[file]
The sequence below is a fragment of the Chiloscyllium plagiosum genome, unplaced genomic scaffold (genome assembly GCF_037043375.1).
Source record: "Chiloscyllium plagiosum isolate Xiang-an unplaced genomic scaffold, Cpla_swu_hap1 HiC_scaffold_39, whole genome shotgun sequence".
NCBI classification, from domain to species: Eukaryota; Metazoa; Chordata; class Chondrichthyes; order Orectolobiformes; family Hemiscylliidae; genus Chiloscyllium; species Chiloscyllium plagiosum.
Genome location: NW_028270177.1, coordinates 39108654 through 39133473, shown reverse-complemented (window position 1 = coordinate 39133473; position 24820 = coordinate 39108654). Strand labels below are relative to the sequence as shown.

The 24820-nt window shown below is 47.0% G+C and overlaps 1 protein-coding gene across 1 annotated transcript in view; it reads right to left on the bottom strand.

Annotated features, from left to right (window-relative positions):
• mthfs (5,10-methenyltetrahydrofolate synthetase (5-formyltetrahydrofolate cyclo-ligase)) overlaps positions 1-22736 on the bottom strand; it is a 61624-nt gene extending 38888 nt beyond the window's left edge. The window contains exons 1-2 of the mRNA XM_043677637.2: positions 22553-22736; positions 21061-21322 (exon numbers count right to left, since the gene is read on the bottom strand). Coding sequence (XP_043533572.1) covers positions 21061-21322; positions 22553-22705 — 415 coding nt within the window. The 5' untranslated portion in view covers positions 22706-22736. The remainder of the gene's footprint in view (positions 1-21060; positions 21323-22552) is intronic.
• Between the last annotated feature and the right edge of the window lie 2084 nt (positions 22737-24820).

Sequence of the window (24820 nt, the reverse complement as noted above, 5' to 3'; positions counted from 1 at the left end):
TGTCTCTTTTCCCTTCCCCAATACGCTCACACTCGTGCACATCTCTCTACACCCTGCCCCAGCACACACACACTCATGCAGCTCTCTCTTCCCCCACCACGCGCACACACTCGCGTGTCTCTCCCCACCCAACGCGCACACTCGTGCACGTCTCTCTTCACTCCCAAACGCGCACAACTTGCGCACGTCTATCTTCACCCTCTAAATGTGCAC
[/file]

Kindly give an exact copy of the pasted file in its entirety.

The sequence below is a fragment of the Chiloscyllium plagiosum genome, unplaced genomic scaffold (genome assembly GCF_037043375.1).
Source record: "Chiloscyllium plagiosum isolate Xiang-an unplaced genomic scaffold, Cpla_swu_hap1 HiC_scaffold_39, whole genome shotgun sequence".
NCBI classification, from domain to species: Eukaryota; Metazoa; Chordata; class Chondrichthyes; order Orectolobiformes; family Hemiscylliidae; genus Chiloscyllium; species Chiloscyllium plagiosum.
Genome location: NW_028270177.1, coordinates 39108654 through 39133473, shown reverse-complemented (window position 1 = coordinate 39133473; position 24820 = coordinate 39108654). Strand labels below are relative to the sequence as shown.

The 24820-nt window shown below is 47.0% G+C and overlaps 1 protein-coding gene across 1 annotated transcript in view; it reads right to left on the bottom strand.

Annotated features, from left to right (window-relative positions):
• mthfs (5,10-methenyltetrahydrofolate synthetase (5-formyltetrahydrofolate cyclo-ligase)) overlaps positions 1-22736 on the bottom strand; it is a 61624-nt gene extending 38888 nt beyond the window's left edge. The window contains exons 1-2 of the mRNA XM_043677637.2: positions 22553-22736; positions 21061-21322 (exon numbers count right to left, since the gene is read on the bottom strand). Coding sequence (XP_043533572.1) covers positions 21061-21322; positions 22553-22705 — 415 coding nt within the window. The 5' untranslated portion in view covers positions 22706-22736. The remainder of the gene's footprint in view (positions 1-21060; positions 21323-22552) is intronic.
• Between the last annotated feature and the right edge of the window lie 2084 nt (positions 22737-24820).

Sequence of the window (24820 nt, the reverse complement as noted above, 5' to 3'; positions counted from 1 at the left end):
TGTCTCTTTTCCCTTCCCCAATACGCTCACACTCGTGCACATCTCTCTACACCCTGCCCCAGCACACACACACTCATGCAGCTCTCTCTTCCCCCACCACGCGCACACACTCGCGTGTCTCTCCCCACCCAACGCGCACACTCGTGCACGTCTCTCTTCACTCCCAAACGCGCACAACTTGCGCACGTCTATCTTCACCCTCTAAATGTGCAC